Biggest Gold Miners Are Missing Out on Bullion’s Record Run

(Bloomberg) — The world’s biggest gold miners are at risk of missing out on the metal’s record run after spending billions of dollars to become the obvious home for bullion-focused investors.

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Despite gold hitting all-time highs almost daily, Newmont Corp. shares were down about 6% this year to Thursday’s market close, while rival Barrick Gold Corp.’s stock had fallen about 2%. Shares of both companies gained Friday as gold set a fresh record high, with Newmont rising the most since February.

The faltering equities have turned the industry orthodox of producers outperforming the underlying commodity on its head, baffling observers.

“I’ve never seen it dislocate quite like this,” said Peter Grosskopf, chairman of SCP Resources Finance LP and former chief executive officer of Sprott Inc.

A turnaround may be in the works. An index of the largest gold producers has increased 28% since March 1. Newmont and Barrick have closed at higher prices for more than a week straight.

Gold is up about 13% this year and set another record Friday at $2,330.50 per ounce. It has rallied sharply since mid-February as tensions escalate in the Middle East and Ukraine, and uncertainties linger about China’s economy and US Federal Reserve policy.

Producers’ stocks soared at the outset of the Covid-19 pandemic as bullion skyrocketed amid widespread fears of economic calamity. Newmont and Barrick went on deal-making sprees in recent years, snapping up smaller companies and eclipsing rivals in terms of scale. The logic behind this was clear: With investors increasingly wary about the sector, the companies wanted to give the gold-miner curious a place to invest.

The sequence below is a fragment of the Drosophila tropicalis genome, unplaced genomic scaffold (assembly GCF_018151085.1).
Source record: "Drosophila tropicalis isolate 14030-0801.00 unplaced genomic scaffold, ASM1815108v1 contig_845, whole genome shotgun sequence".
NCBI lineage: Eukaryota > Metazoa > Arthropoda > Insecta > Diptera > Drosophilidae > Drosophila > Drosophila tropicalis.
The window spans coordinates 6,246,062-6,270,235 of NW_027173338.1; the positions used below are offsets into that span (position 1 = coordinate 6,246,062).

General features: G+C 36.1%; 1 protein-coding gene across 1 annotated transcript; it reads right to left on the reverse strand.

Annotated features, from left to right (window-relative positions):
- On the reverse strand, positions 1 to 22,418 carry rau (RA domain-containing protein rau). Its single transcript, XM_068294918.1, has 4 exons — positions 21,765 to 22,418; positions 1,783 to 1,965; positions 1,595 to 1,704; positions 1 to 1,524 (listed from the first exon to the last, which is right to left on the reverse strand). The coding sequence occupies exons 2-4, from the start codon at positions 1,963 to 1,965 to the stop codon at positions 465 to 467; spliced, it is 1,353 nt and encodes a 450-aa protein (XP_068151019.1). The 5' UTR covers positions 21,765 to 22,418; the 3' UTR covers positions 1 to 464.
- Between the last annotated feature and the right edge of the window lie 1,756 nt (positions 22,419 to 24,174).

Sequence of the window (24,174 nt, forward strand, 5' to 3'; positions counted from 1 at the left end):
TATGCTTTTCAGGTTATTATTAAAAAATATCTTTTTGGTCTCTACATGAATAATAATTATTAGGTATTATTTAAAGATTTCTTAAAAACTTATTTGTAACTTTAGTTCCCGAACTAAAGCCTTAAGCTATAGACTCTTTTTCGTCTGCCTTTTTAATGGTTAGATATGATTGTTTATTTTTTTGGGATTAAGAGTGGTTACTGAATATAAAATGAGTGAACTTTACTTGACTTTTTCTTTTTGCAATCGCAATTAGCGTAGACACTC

Barrick CEO Mark Bristow even secured the GOLD ticker in New York.

Since then, though, miners have seen margins shrink as inflationary pressures persist, with most companies spending more on labor, equipment and processing than expected.

Barrick, Newmont and Agnico Eagle Mines Ltd. have struggled especially in North America, where worker pay and other cost items have spiked in recent years.

“Things like cement, lime, explosives, steel — there’s still a little bit of inflationary pressure in those areas, which we’re working on to bring down,” Barrick Chief Financial Officer Graham Shuttleworth said in the company’s latest earnings call.

At Newmont, total operating expenses were 43% higher than analysts expected in 2023, according to data compiled by Bloomberg.

The Denver-based company also faces skepticism from shareholders about its $15 billion acquisition of Newcrest Mining Ltd., which is poised to deliver less gold production than anticipated this year and involves selling several mines that Newmont acquired during its 2019 takeover of Goldcorp Inc.

“They’re selling all those Goldcorp assets, and now they’re buying a new suite of assets,” Grosskopf said. “So investors are really taking them to task and asking, ‘How do we know this isn’t going to happen all over again?’”

If the companies can demonstrate improved costs in upcoming earnings, they may realign with the spot gold market.

The rally is a sign that “a lot of these inflationary pressures are now starting to ease,” said Robert Crayfourd, who co-manages the CQS Natural Resources Growth & Income fund as well as the Golden Prospect Precious Metals fund.

“It’s starting to move from headwind to tailwind.”

–With assistance from Thomas Biesheuvel.

(Updates share moves in second paragraph and updates gold record in sixth.)

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